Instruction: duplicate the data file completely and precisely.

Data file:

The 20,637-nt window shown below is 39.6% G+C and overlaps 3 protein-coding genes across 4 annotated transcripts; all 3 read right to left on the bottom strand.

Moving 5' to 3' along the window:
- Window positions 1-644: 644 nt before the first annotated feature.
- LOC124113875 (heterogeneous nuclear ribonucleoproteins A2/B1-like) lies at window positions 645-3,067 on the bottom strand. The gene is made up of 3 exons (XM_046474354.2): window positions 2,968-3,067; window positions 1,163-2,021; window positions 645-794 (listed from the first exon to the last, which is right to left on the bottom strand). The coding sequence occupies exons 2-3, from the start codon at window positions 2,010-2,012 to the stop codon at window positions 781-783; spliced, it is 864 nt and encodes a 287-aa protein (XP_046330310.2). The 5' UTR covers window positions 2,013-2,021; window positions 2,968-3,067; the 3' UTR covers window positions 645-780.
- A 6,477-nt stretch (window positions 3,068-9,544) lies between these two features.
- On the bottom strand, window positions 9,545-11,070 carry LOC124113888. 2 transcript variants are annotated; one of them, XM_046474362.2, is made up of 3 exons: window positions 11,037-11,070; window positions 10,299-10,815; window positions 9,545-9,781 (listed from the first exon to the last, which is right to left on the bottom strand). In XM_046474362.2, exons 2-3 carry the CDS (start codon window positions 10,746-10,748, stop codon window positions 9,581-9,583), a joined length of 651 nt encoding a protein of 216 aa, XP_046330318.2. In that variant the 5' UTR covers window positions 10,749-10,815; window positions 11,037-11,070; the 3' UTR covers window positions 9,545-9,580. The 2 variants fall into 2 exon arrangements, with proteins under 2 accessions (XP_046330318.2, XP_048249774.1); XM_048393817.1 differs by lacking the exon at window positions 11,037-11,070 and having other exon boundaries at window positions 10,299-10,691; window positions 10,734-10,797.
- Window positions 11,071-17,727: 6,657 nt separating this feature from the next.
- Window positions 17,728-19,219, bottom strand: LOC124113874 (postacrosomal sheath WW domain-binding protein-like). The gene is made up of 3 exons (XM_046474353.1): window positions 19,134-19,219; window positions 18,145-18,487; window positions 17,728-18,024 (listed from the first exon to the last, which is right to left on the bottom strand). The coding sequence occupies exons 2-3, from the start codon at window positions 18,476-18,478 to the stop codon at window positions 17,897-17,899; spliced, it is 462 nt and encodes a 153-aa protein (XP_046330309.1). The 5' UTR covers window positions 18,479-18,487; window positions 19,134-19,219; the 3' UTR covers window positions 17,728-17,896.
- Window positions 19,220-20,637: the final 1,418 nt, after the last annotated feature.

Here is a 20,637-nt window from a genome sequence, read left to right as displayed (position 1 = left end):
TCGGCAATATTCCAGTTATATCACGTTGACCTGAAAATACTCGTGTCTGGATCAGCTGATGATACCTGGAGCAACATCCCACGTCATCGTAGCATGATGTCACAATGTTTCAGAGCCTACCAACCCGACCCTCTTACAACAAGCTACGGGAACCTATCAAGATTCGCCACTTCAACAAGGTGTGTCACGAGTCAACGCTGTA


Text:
The 20,637-nt window shown below is 39.6% G+C and overlaps 3 protein-coding genes across 4 annotated transcripts; all 3 read right to left on the bottom strand.

Moving 5' to 3' along the window:
- Window positions 1-644: 644 nt before the first annotated feature.
- LOC124113875 (heterogeneous nuclear ribonucleoproteins A2/B1-like) lies at window positions 645-3,067 on the bottom strand. The gene is made up of 3 exons (XM_046474354.2): window positions 2,968-3,067; window positions 1,163-2,021; window positions 645-794 (listed from the first exon to the last, which is right to left on the bottom strand). The coding sequence occupies exons 2-3, from the start codon at window positions 2,010-2,012 to the stop codon at window positions 781-783; spliced, it is 864 nt and encodes a 287-aa protein (XP_046330310.2). The 5' UTR covers window positions 2,013-2,021; window positions 2,968-3,067; the 3' UTR covers window positions 645-780.
- A 6,477-nt stretch (window positions 3,068-9,544) lies between these two features.
- On the bottom strand, window positions 9,545-11,070 carry LOC124113888. 2 transcript variants are annotated; one of them, XM_046474362.2, is made up of 3 exons: window positions 11,037-11,070; window positions 10,299-10,815; window positions 9,545-9,781 (listed from the first exon to the last, which is right to left on the bottom strand). In XM_046474362.2, exons 2-3 carry the CDS (start codon window positions 10,746-10,748, stop codon window positions 9,581-9,583), a joined length of 651 nt encoding a protein of 216 aa, XP_046330318.2. In that variant the 5' UTR covers window positions 10,749-10,815; window positions 11,037-11,070; the 3' UTR covers window positions 9,545-9,580. The 2 variants fall into 2 exon arrangements, with proteins under 2 accessions (XP_046330318.2, XP_048249774.1); XM_048393817.1 differs by lacking the exon at window positions 11,037-11,070 and having other exon boundaries at window positions 10,299-10,691; window positions 10,734-10,797.
- Window positions 11,071-17,727: 6,657 nt separating this feature from the next.
- Window positions 17,728-19,219, bottom strand: LOC124113874 (postacrosomal sheath WW domain-binding protein-like). The gene is made up of 3 exons (XM_046474353.1): window positions 19,134-19,219; window positions 18,145-18,487; window positions 17,728-18,024 (listed from the first exon to the last, which is right to left on the bottom strand). The coding sequence occupies exons 2-3, from the start codon at window positions 18,476-18,478 to the stop codon at window positions 17,897-17,899; spliced, it is 462 nt and encodes a 153-aa protein (XP_046330309.1). The 5' UTR covers window positions 18,479-18,487; window positions 19,134-19,219; the 3' UTR covers window positions 17,728-17,896.
- Window positions 19,220-20,637: the final 1,418 nt, after the last annotated feature.

Here is a 20,637-nt window from a genome sequence, read left to right as displayed (position 1 = left end):
TCGGCAATATTCCAGTTATATCACGTTGACCTGAAAATACTCGTGTCTGGATCAGCTGATGATACCTGGAGCAACATCCCACGTCATCGTAGCATGATGTCACAATGTTTCAGAGCCTACCAACCCGACCCTCTTACAACAAGCTACGGGAACCTATCAAGATTCGCCACTTCAACAAGGTGTGTCACGAGTCAACGCTGTA